Use of a sequential forward floating search algorithm to detect subgroup features in heterogeneous data sets
Anderson, Ronald C.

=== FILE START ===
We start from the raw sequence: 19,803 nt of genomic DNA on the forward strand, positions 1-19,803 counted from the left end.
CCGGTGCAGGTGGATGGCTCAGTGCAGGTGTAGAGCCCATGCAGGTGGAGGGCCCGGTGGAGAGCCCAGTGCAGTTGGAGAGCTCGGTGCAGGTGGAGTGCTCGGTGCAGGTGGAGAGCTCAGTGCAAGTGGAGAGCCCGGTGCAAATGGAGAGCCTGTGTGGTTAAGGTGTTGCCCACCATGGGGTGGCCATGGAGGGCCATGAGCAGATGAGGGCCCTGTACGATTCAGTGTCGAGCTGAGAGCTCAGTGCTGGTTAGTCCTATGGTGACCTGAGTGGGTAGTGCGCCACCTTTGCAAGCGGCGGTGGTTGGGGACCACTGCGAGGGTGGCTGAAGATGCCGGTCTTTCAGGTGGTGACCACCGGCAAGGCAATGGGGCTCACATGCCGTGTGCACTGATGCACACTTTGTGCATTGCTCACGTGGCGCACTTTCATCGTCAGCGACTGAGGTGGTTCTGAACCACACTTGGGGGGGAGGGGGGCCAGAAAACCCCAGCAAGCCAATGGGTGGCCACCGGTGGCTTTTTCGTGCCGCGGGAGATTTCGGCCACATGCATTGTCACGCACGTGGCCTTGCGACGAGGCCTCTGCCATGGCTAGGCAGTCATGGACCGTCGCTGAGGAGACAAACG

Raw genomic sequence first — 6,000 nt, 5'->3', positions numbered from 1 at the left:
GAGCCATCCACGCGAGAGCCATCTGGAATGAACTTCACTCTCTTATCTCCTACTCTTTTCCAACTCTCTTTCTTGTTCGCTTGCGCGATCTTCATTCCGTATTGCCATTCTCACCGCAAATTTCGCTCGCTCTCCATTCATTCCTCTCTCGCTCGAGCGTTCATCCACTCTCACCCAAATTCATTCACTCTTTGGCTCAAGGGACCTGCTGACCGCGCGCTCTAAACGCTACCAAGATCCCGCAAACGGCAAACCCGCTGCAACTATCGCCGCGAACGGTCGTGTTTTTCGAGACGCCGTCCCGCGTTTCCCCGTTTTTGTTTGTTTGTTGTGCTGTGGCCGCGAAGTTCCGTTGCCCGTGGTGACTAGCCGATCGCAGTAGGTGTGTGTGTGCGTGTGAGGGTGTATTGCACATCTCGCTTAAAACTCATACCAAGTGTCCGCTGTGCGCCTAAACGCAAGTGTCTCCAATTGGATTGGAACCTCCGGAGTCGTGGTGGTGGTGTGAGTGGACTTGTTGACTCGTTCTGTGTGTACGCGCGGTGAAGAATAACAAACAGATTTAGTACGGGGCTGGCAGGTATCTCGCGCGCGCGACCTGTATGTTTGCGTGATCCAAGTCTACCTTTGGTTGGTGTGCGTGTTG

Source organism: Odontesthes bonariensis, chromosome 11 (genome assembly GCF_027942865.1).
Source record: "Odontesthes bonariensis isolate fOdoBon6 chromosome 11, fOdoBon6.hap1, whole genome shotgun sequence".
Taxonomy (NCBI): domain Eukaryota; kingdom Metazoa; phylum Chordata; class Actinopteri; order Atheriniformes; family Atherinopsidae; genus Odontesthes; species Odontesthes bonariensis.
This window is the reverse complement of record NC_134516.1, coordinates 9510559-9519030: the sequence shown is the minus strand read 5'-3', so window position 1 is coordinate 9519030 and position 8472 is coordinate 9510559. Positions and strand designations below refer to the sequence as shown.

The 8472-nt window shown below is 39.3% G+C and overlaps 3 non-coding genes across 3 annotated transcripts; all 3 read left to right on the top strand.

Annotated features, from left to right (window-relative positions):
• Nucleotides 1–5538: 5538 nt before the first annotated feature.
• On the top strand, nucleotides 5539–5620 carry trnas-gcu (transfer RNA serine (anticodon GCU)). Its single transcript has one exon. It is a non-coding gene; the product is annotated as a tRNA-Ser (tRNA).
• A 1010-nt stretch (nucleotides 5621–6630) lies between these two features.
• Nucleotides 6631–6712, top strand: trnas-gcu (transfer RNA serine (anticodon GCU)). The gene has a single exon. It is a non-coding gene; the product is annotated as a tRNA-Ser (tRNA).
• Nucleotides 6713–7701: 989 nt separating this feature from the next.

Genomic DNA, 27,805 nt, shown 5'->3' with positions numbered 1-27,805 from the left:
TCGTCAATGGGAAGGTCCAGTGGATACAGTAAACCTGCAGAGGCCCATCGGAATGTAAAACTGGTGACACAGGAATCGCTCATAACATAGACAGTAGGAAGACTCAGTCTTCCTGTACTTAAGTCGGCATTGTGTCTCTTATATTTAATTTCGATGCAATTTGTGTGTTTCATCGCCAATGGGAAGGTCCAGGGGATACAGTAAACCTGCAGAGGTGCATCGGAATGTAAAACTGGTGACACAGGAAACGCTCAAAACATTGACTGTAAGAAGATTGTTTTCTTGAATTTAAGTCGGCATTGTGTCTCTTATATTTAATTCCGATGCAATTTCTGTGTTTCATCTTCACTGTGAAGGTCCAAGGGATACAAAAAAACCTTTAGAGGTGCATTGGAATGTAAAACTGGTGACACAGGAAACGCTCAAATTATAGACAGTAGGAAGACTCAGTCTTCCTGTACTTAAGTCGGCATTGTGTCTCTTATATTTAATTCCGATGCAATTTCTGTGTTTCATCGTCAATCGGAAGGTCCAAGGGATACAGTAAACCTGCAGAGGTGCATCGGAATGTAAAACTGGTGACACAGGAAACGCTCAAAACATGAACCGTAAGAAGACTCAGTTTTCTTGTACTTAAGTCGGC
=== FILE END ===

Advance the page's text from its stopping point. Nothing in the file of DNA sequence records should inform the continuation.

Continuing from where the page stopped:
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In pattern recognition problems, a feature is defined as any property that may be useful in differentiating among classes of inputs. A classic example entails using color and shape as features to sort apples and bananas into their respective classes. Both the generation and assessment of features has become an essential part of modern machine learning and pattern classification endeavors, particularly with the continued growth of feature spaces in recent years. In support of such problems, many feature selection algorithms with distinct benefits and drawbacks have been devised. Despite these advancements in the field, questions remain about feature subset selection and performance in certain scenarios. Many classes, such as some found in the medical domain, are not reliably described by a single defining feature. In these heterogeneous classes, detecting feature synergies is essential to high performance classification. A confounding issue occurs when sample sizes for heterogeneous classes are small. Small sample size is often unavoidable for various reasons, and such situations may present challenges to commonly employed techniques of feature selection, such as statistical methods. In this dissertation, a sequential forward floating search (SFFS) algorithm is investigated as a feature subset selection technique on heterogeneous data sets of small sample size. The objective is to assess SFFS performance against statistical selection techniques that are common in the literature. To this end, an exemplar data set from the neuroimaging domain is used to represent a typical heterogeneous data set. This data set is analyzed using both traditional approaches and with the SFFS algorithm. The findings of this investigation are then used to inform synthetic data simulations to establish the ground-truth performance of SFFS with respect to such heterogeneous data. Results of this investigation show SFFS to be a sensitive technique for feature subset selection in data sets. In many cases, SFFS is shown to outperform the t-test in individual feature detectability. However, potential outliers and increased variability in small sample size data remain a concern for successful assessment of classification results in specific problems.